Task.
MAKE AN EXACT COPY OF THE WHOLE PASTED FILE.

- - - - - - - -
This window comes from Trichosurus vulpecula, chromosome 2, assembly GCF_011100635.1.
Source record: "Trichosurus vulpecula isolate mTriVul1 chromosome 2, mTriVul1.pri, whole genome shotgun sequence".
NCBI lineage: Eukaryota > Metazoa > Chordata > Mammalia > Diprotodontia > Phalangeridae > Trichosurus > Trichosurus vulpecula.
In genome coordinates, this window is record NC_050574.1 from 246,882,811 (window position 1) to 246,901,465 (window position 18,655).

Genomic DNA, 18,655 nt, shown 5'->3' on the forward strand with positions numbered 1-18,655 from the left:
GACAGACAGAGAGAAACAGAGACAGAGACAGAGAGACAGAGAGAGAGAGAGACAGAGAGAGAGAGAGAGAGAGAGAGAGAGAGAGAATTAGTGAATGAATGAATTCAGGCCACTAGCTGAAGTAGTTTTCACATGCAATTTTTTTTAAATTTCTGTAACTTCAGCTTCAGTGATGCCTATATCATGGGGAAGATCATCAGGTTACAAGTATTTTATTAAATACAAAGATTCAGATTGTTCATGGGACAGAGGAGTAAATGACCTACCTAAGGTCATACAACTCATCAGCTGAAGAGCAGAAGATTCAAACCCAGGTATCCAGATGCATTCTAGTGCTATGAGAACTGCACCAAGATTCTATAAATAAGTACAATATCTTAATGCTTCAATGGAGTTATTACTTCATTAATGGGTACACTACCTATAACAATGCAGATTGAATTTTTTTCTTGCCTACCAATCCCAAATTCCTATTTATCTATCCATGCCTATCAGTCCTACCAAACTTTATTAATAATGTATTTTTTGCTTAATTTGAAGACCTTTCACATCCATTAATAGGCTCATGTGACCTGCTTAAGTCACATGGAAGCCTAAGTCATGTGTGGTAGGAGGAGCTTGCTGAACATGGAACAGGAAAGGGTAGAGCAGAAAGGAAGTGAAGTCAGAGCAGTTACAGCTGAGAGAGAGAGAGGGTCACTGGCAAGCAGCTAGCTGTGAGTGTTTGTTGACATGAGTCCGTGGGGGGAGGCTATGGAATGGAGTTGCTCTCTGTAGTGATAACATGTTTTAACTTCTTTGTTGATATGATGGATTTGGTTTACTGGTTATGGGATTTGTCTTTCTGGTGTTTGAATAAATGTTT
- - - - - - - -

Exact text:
This window comes from Trichosurus vulpecula, chromosome 2, assembly GCF_011100635.1.
Source record: "Trichosurus vulpecula isolate mTriVul1 chromosome 2, mTriVul1.pri, whole genome shotgun sequence".
NCBI lineage: Eukaryota > Metazoa > Chordata > Mammalia > Diprotodontia > Phalangeridae > Trichosurus > Trichosurus vulpecula.
In genome coordinates, this window is record NC_050574.1 from 246,882,811 (window position 1) to 246,901,465 (window position 18,655).

Genomic DNA, 18,655 nt, shown 5'->3' on the forward strand with positions numbered 1-18,655 from the left:
GACAGACAGAGAGAAACAGAGACAGAGACAGAGAGACAGAGAGAGAGAGAGACAGAGAGAGAGAGAGAGAGAGAGAGAGAGAGAGAATTAGTGAATGAATGAATTCAGGCCACTAGCTGAAGTAGTTTTCACATGCAATTTTTTTTAAATTTCTGTAACTTCAGCTTCAGTGATGCCTATATCATGGGGAAGATCATCAGGTTACAAGTATTTTATTAAATACAAAGATTCAGATTGTTCATGGGACAGAGGAGTAAATGACCTACCTAAGGTCATACAACTCATCAGCTGAAGAGCAGAAGATTCAAACCCAGGTATCCAGATGCATTCTAGTGCTATGAGAACTGCACCAAGATTCTATAAATAAGTACAATATCTTAATGCTTCAATGGAGTTATTACTTCATTAATGGGTACACTACCTATAACAATGCAGATTGAATTTTTTTCTTGCCTACCAATCCCAAATTCCTATTTATCTATCCATGCCTATCAGTCCTACCAAACTTTATTAATAATGTATTTTTTGCTTAATTTGAAGACCTTTCACATCCATTAATAGGCTCATGTGACCTGCTTAAGTCACATGGAAGCCTAAGTCATGTGTGGTAGGAGGAGCTTGCTGAACATGGAACAGGAAAGGGTAGAGCAGAAAGGAAGTGAAGTCAGAGCAGTTACAGCTGAGAGAGAGAGAGGGTCACTGGCAAGCAGCTAGCTGTGAGTGTTTGTTGACATGAGTCCGTGGGGGGAGGCTATGGAATGGAGTTGCTCTCTGTAGTGATAACATGTTTTAACTTCTTTGTTGATATGATGGATTTGGTTTACTGGTTATGGGATTTGTCTTTCTGGTGTTTGAATAAATGTTT